Yet Another Lawsuit Filed in Colorado Attacking the Affordable Care Act’s Contraception Mandate

This lawsuit was filed yesterday.  It is yet another action claiming that the Affordable Care Act’s contraception mandate is unconstitutional and violates the Religious Freedom Restoration Act.  This appears to be the fourth lawsuit filed in the District of Colorado alone.  Michael Norton and the Colorado branch of the Alliance Defense Fund really seem to be taking advantage of the Tenth Circuit’s Hobby Lobby decision, which held that the first two preliminary injunction requirements – likelihood of success and irreparable harm – were met with respect to a private business’s efforts to enjoin the ACA’s contraception mandate.

HC BLOG_birth controlThe only real wrinkle in the most recent case is the organization bringing it.  The main plaintiff, the Fellowship of Catholic University Students, is not technically a church, organization of churches, or the like, so the religious employer exemption to the Affordable Care Act’s contraception mandate does not apply.  That doesn’t make a lot of sense.  Without opining on the ultimate issue of whether private employers generally should be able to refuse to provide insurance covering various ACA-required services on religious grounds (other than to say that I think the constitutional case is easy, but the RFRA case isn’t), it strikes me that insofar as the Department of Health and Human Services is exempting churches from the contraception mandate, it should also exempt explicitly religious – and especially sectarian – organizations as well.

Here’s what I don’t understand, though.  Why is the ADF bringing case after case in Colorado?  It’s not like we aren’t going to get a definitive answer on the constitutionality of the ACA contraception mandate in the near future.  Indeed, the Supreme Court agreed to hear the Hobby Lobby case just last week.  That almost certainly will resolve the issue once and for all.  Now, I suppose it’s possible that the Supreme Court could render a narrow decision that might allow FOCUS to distinguish itself from the purely commercial plaintiff in that case, but that seems exceedingly unlikely to me (though I should note that others have a different view).  But rather than tie up the busy federal courts with case after case that is likely to be mooted out by next June, why not just wait until then to see what happens?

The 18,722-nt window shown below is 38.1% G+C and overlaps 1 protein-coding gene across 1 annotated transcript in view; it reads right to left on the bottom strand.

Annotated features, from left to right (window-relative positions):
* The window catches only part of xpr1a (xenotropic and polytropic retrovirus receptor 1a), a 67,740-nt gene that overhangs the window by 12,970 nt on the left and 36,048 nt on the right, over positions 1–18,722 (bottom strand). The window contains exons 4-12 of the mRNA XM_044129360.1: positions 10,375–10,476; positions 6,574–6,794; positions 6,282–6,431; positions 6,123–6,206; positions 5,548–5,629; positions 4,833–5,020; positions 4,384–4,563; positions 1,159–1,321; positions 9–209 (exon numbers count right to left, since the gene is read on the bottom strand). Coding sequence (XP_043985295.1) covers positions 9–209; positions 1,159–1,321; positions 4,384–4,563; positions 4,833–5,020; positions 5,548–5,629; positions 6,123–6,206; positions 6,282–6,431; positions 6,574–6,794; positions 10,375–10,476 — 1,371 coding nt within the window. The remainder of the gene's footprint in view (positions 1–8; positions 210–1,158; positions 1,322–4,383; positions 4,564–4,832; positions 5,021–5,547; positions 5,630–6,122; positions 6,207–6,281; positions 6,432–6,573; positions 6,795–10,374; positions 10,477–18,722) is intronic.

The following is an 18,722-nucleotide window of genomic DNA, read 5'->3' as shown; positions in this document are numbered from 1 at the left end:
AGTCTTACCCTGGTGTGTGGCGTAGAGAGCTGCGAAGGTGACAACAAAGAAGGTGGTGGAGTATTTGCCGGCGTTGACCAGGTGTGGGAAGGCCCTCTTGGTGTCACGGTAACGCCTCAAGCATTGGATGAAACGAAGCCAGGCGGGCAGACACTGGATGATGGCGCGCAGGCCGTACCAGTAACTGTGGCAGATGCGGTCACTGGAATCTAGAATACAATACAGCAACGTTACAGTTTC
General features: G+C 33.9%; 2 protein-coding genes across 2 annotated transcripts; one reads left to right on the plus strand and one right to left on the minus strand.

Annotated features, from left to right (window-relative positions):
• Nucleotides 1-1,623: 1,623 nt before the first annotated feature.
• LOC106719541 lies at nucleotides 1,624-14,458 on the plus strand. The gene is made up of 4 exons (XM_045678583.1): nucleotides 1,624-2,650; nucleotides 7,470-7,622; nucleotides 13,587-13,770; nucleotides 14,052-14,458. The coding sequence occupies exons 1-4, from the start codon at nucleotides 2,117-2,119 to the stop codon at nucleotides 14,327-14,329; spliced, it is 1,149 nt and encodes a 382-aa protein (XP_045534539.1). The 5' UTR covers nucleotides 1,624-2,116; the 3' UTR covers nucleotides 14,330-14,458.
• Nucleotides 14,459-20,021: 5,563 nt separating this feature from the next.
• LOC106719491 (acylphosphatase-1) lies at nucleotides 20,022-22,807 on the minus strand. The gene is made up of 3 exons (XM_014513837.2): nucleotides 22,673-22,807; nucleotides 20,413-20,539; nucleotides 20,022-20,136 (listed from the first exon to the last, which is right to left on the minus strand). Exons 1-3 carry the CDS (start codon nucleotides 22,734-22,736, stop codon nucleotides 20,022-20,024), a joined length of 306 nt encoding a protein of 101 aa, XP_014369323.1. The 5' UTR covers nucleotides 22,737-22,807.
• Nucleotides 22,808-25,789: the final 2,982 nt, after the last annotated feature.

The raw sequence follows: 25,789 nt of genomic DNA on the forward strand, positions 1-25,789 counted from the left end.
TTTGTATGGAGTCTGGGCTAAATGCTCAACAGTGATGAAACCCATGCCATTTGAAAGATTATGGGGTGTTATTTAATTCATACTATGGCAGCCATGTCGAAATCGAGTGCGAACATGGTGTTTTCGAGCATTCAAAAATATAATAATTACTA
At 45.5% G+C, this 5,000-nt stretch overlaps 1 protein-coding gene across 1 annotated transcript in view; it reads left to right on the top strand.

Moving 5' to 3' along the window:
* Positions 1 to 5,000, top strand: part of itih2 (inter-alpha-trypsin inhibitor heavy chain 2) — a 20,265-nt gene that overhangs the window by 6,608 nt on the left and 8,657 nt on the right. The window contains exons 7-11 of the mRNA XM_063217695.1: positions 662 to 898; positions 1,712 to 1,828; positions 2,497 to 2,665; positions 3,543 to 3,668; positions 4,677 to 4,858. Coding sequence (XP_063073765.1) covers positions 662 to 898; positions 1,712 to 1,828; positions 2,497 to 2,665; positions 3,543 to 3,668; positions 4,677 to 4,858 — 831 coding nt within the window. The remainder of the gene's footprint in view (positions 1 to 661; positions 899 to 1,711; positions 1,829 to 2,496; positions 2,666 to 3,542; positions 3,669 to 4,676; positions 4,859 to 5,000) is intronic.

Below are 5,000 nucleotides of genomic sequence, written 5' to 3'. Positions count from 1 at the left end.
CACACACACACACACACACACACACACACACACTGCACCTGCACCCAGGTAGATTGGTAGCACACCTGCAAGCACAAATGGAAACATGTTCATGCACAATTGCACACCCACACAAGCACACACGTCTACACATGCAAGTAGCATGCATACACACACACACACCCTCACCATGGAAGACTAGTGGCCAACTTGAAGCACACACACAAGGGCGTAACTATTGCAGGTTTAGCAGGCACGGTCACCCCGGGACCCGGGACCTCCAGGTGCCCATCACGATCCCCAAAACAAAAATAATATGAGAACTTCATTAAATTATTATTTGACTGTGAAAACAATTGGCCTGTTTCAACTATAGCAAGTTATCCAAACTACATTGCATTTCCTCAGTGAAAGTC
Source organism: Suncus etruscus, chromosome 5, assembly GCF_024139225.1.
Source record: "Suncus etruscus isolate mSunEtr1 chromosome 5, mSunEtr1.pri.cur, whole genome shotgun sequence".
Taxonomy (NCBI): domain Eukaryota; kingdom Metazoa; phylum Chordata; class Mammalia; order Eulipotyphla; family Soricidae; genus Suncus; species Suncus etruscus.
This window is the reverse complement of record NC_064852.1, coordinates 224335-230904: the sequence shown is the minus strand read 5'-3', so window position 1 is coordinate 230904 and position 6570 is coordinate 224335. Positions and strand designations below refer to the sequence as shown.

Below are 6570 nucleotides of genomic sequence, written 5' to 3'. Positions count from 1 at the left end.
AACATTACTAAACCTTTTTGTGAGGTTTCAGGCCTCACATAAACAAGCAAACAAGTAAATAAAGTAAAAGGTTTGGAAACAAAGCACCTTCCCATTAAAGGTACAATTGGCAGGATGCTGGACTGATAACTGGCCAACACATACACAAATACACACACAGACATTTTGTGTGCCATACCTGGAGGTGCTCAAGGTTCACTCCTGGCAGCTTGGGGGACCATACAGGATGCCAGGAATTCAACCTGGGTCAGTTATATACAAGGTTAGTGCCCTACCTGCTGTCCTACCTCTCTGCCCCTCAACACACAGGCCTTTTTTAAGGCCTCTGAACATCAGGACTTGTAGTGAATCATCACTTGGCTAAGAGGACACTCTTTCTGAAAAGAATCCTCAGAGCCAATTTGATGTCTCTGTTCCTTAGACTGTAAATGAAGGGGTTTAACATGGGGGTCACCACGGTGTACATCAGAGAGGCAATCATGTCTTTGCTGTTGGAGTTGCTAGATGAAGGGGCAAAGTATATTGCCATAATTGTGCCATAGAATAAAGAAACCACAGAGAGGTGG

I get that the owners and managers of these corporations probably don’t want to have to provide contraception coverage in the interim.  Given the existing Tenth Circuit precedent, DHHS really should consider postponing the contraceptive coverage mandate – at least for employers in Colorado, Oklahoma, New Mexico, Kansas, Utah and Wyoming – until the Supreme Court has its say.  And maybe I’m a bit biased because I experienced how much work it is for a federal judge and his or her chambers to handle a preliminary injunction request.  But this all just seems like a colossal – and pointless – waste of time for everyone involved.

Image courtesy of Flickr by Nate Grigg

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